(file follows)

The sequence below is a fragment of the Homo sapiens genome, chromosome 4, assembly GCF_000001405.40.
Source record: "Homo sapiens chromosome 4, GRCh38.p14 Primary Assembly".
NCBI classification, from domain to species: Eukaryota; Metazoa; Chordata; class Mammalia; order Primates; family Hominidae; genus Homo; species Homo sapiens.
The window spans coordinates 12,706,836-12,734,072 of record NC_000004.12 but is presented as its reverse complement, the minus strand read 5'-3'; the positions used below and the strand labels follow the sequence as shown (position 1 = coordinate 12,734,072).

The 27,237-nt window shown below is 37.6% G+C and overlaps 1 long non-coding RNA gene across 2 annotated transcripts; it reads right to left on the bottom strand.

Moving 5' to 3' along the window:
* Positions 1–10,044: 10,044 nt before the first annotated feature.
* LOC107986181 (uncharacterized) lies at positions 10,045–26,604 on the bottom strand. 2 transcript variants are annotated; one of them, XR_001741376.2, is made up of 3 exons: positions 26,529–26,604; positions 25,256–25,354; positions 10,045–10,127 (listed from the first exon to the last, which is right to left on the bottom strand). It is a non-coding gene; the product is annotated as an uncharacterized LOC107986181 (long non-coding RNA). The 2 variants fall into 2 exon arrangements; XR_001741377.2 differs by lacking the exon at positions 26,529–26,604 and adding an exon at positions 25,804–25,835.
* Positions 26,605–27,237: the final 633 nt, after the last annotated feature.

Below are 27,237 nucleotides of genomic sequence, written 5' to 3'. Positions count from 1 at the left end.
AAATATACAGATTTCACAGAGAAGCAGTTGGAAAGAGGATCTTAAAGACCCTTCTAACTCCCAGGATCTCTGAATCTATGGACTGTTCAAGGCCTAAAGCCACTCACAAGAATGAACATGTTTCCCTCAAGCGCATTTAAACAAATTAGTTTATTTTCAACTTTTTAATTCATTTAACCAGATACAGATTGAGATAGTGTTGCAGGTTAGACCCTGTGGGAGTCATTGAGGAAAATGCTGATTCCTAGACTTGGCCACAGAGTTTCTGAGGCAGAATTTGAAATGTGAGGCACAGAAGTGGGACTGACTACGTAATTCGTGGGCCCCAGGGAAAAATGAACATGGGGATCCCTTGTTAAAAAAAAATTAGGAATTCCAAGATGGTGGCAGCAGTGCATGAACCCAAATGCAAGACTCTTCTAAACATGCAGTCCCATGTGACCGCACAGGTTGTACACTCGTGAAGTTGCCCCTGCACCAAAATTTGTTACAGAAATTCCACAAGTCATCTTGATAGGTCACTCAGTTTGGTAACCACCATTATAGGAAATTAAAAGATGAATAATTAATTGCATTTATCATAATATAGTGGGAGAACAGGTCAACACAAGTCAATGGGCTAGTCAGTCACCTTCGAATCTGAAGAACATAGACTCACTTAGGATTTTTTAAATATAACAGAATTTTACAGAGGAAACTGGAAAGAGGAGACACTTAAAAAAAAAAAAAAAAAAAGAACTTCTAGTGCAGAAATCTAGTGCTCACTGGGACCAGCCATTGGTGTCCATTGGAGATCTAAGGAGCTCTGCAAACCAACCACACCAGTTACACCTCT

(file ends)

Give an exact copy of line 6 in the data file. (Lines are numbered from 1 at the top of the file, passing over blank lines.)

Moving 5' to 3' along the window: